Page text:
The community in Prince George, BC, needed a new pool to replace the original pool, which originally opened in 1970. The new accessible facility includes a 25-metre training pool, a 25-metre lap pool, leisure pool, lazy river, waterslide, Ninja Cross obstacle course, change rooms, sauna and steam rooms, classrooms, and a viewing area.
When completed the new pool included several accessibility and sustainability features. They include barrier-free change rooms with ceiling lifts and PoolPod lifts to allow wheelchair access into each body of water and Smart Glass technology that tracks the sun and adjusts the windows automatically to control the pool’s temperature.
A challenge during this project was the natural high-water table in the area. Traditionally, the high-water table would be corrected by installing a permanent dewatering system that would require maintenance throughout the life of the aquatics facility. Our team found that raising the building four feet higher than the neighbourhood buildings would solve the issue without needing constant maintenance.
“Cool Air units were used in lieu of conventional direct fire heaters and it had cost savings for Chandos and the owner, and it also had huge carbon reductions”- Dylan Buchanan, project manager
During construction, the team faced a challenge; there was no natural gas hook-up. Instead of using propane tanks to heat the project, we partnered with Cool Air Rentals, to find an innovative solution. Pulling energy from an already existing district energy loop that powers a good chunk of the city’s public infrastructure meant we could heat the project during and after construction was complete with a lower carbon source.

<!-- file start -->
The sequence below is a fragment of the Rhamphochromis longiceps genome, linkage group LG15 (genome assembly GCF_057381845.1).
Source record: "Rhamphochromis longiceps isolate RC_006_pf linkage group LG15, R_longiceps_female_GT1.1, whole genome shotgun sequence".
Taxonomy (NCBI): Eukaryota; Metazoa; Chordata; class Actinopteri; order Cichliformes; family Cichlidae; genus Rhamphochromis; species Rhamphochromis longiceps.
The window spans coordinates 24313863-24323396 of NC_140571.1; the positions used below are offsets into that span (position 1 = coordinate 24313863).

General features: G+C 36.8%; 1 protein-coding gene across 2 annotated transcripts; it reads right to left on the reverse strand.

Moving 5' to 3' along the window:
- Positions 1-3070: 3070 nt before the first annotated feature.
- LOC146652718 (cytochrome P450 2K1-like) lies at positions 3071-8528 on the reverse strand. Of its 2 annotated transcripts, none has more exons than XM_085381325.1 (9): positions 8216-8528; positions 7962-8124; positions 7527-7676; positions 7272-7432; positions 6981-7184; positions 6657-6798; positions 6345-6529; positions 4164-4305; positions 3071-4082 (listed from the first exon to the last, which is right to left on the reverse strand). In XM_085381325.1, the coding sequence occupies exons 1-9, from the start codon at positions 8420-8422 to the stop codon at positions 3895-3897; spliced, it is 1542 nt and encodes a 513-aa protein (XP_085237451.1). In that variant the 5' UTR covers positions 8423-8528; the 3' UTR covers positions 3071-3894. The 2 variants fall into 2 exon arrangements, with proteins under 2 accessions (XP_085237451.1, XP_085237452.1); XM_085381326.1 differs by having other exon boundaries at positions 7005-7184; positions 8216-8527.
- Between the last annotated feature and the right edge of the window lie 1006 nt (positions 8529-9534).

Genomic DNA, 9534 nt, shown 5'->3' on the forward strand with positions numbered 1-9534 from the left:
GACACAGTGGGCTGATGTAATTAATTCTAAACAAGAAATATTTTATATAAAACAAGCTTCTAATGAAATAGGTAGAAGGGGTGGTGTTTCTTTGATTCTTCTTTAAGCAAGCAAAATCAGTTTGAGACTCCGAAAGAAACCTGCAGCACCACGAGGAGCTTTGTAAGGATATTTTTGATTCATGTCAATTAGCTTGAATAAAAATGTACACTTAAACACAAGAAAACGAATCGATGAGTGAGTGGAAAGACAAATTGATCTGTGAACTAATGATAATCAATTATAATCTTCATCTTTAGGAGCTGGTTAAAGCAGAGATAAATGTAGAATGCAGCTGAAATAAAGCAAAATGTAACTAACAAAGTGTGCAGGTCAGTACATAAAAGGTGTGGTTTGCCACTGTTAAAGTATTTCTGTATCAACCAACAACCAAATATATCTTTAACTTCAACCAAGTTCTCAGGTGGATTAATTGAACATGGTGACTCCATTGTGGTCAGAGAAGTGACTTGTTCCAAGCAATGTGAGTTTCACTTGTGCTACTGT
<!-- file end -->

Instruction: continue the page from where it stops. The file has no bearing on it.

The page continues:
Throughout this project the team used building information modelling (BIM) and survey process and techniques to find schedule efficiencies. BIM was used for clash detection and found conflicts prior to the construction phase and the design files were used to prefabricate formwork on the lazy river and whirlpool. This allowed the team to determine arc lengths rather than the radii, creating precision formwork. Digital models were put into real world coordinates, which allowed the survey team to create a layout based on the model. A specific example involves finding the correct location to bolt the waterslide’s plates onto the structural columns. The drawings did not provide a clear sign of where the plates needed to be bolted but using BIM the surveyor was able to set up the place of these plates with greater accuracy than simply just measuring on-site.
Our preconstruction team worked with the architecture consultants throughout the design phase to meet all the city’s wish list items like a Nina Cross obstacle course. We also developed strong relationships with local trades and were able to prioritize local resources and trades, impacting the Prince George community.